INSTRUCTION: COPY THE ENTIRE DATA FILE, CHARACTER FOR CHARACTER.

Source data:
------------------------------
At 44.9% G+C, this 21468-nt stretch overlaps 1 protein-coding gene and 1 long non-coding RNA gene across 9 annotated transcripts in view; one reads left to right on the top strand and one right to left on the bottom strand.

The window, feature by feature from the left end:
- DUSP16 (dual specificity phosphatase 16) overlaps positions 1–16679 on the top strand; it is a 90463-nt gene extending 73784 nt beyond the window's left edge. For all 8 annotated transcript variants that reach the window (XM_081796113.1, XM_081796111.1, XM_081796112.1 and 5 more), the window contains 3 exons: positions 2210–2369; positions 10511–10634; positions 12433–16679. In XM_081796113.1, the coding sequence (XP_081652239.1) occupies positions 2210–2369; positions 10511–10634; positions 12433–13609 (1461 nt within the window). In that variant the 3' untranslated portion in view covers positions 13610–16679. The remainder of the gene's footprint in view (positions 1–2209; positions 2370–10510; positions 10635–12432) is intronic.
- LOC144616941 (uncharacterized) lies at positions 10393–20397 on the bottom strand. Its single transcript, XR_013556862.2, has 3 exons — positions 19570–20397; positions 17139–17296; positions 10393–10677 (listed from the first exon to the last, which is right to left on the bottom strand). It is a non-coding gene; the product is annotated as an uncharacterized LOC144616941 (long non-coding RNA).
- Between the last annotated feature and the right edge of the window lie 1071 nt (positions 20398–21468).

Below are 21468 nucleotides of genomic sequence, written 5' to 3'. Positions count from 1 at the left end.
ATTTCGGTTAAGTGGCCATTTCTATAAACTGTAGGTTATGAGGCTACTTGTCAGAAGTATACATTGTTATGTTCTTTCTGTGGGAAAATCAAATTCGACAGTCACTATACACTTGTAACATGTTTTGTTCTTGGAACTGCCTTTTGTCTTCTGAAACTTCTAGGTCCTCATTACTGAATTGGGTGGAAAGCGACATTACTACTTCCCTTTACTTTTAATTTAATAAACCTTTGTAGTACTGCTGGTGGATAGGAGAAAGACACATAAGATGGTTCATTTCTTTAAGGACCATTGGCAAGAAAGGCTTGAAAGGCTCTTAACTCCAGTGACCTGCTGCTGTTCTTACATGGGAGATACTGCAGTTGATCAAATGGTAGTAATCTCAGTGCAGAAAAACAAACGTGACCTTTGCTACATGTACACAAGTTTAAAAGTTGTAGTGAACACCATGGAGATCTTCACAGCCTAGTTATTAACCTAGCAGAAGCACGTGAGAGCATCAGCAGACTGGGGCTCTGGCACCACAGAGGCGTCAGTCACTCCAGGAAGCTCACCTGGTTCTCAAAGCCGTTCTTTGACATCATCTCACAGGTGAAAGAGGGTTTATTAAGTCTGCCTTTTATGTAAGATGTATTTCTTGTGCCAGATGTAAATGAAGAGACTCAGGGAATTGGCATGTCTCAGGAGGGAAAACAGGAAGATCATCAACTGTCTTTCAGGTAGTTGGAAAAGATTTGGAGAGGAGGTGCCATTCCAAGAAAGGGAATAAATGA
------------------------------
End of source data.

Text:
At 44.9% G+C, this 21468-nt stretch overlaps 1 protein-coding gene and 1 long non-coding RNA gene across 9 annotated transcripts in view; one reads left to right on the top strand and one right to left on the bottom strand.

The window, feature by feature from the left end:
- DUSP16 (dual specificity phosphatase 16) overlaps positions 1–16679 on the top strand; it is a 90463-nt gene extending 73784 nt beyond the window's left edge. For all 8 annotated transcript variants that reach the window (XM_081796113.1, XM_081796111.1, XM_081796112.1 and 5 more), the window contains 3 exons: positions 2210–2369; positions 10511–10634; positions 12433–16679. In XM_081796113.1, the coding sequence (XP_081652239.1) occupies positions 2210–2369; positions 10511–10634; positions 12433–13609 (1461 nt within the window). In that variant the 3' untranslated portion in view covers positions 13610–16679. The remainder of the gene's footprint in view (positions 1–2209; positions 2370–10510; positions 10635–12432) is intronic.
- LOC144616941 (uncharacterized) lies at positions 10393–20397 on the bottom strand. Its single transcript, XR_013556862.2, has 3 exons — positions 19570–20397; positions 17139–17296; positions 10393–10677 (listed from the first exon to the last, which is right to left on the bottom strand). It is a non-coding gene; the product is annotated as an uncharacterized LOC144616941 (long non-coding RNA).
- Between the last annotated feature and the right edge of the window lie 1071 nt (positions 20398–21468).

Below are 21468 nucleotides of genomic sequence, written 5' to 3'. Positions count from 1 at the left end.
ATTTCGGTTAAGTGGCCATTTCTATAAACTGTAGGTTATGAGGCTACTTGTCAGAAGTATACATTGTTATGTTCTTTCTGTGGGAAAATCAAATTCGACAGTCACTATACACTTGTAACATGTTTTGTTCTTGGAACTGCCTTTTGTCTTCTGAAACTTCTAGGTCCTCATTACTGAATTGGGTGGAAAGCGACATTACTACTTCCCTTTACTTTTAATTTAATAAACCTTTGTAGTACTGCTGGTGGATAGGAGAAAGACACATAAGATGGTTCATTTCTTTAAGGACCATTGGCAAGAAAGGCTTGAAAGGCTCTTAACTCCAGTGACCTGCTGCTGTTCTTACATGGGAGATACTGCAGTTGATCAAATGGTAGTAATCTCAGTGCAGAAAAACAAACGTGACCTTTGCTACATGTACACAAGTTTAAAAGTTGTAGTGAACACCATGGAGATCTTCACAGCCTAGTTATTAACCTAGCAGAAGCACGTGAGAGCATCAGCAGACTGGGGCTCTGGCACCACAGAGGCGTCAGTCACTCCAGGAAGCTCACCTGGTTCTCAAAGCCGTTCTTTGACATCATCTCACAGGTGAAAGAGGGTTTATTAAGTCTGCCTTTTATGTAAGATGTATTTCTTGTGCCAGATGTAAATGAAGAGACTCAGGGAATTGGCATGTCTCAGGAGGGAAAACAGGAAGATCATCAACTGTCTTTCAGGTAGTTGGAAAAGATTTGGAGAGGAGGTGCCATTCCAAGAAAGGGAATAAATGA